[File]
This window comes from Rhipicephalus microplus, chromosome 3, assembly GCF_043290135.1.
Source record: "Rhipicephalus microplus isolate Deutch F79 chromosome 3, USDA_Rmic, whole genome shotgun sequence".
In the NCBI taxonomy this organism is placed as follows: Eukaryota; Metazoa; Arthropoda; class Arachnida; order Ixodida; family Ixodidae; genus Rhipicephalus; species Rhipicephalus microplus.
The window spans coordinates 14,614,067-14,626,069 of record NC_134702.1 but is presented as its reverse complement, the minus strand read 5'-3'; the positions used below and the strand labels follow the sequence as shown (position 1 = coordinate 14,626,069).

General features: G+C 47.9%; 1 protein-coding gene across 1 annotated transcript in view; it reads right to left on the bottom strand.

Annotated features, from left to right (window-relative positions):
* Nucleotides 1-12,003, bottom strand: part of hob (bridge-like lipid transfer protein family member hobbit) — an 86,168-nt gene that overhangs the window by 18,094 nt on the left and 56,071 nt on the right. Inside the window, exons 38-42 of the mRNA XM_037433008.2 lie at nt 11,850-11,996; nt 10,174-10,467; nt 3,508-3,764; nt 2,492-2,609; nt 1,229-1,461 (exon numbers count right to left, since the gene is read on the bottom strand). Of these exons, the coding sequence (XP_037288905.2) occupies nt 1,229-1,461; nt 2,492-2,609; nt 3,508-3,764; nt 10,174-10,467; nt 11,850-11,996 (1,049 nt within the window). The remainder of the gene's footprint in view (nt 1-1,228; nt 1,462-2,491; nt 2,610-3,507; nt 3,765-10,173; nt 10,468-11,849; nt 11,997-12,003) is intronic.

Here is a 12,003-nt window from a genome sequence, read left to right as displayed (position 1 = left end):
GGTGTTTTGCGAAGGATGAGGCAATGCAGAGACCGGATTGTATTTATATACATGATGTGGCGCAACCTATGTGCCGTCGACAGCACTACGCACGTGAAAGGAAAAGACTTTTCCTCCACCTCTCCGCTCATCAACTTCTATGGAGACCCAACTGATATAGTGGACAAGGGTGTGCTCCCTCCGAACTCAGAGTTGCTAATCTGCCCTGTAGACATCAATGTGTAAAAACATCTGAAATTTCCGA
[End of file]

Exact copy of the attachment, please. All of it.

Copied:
This window comes from Rhipicephalus microplus, chromosome 3, assembly GCF_043290135.1.
Source record: "Rhipicephalus microplus isolate Deutch F79 chromosome 3, USDA_Rmic, whole genome shotgun sequence".
In the NCBI taxonomy this organism is placed as follows: Eukaryota; Metazoa; Arthropoda; class Arachnida; order Ixodida; family Ixodidae; genus Rhipicephalus; species Rhipicephalus microplus.
The window spans coordinates 14,614,067-14,626,069 of record NC_134702.1 but is presented as its reverse complement, the minus strand read 5'-3'; the positions used below and the strand labels follow the sequence as shown (position 1 = coordinate 14,626,069).

General features: G+C 47.9%; 1 protein-coding gene across 1 annotated transcript in view; it reads right to left on the bottom strand.

Annotated features, from left to right (window-relative positions):
* Nucleotides 1-12,003, bottom strand: part of hob (bridge-like lipid transfer protein family member hobbit) — an 86,168-nt gene that overhangs the window by 18,094 nt on the left and 56,071 nt on the right. Inside the window, exons 38-42 of the mRNA XM_037433008.2 lie at nt 11,850-11,996; nt 10,174-10,467; nt 3,508-3,764; nt 2,492-2,609; nt 1,229-1,461 (exon numbers count right to left, since the gene is read on the bottom strand). Of these exons, the coding sequence (XP_037288905.2) occupies nt 1,229-1,461; nt 2,492-2,609; nt 3,508-3,764; nt 10,174-10,467; nt 11,850-11,996 (1,049 nt within the window). The remainder of the gene's footprint in view (nt 1-1,228; nt 1,462-2,491; nt 2,610-3,507; nt 3,765-10,173; nt 10,468-11,849; nt 11,997-12,003) is intronic.

Here is a 12,003-nt window from a genome sequence, read left to right as displayed (position 1 = left end):
GGTGTTTTGCGAAGGATGAGGCAATGCAGAGACCGGATTGTATTTATATACATGATGTGGCGCAACCTATGTGCCGTCGACAGCACTACGCACGTGAAAGGAAAAGACTTTTCCTCCACCTCTCCGCTCATCAACTTCTATGGAGACCCAACTGATATAGTGGACAAGGGTGTGCTCCCTCCGAACTCAGAGTTGCTAATCTGCCCTGTAGACATCAATGTGTAAAAACATCTGAAATTTCCGA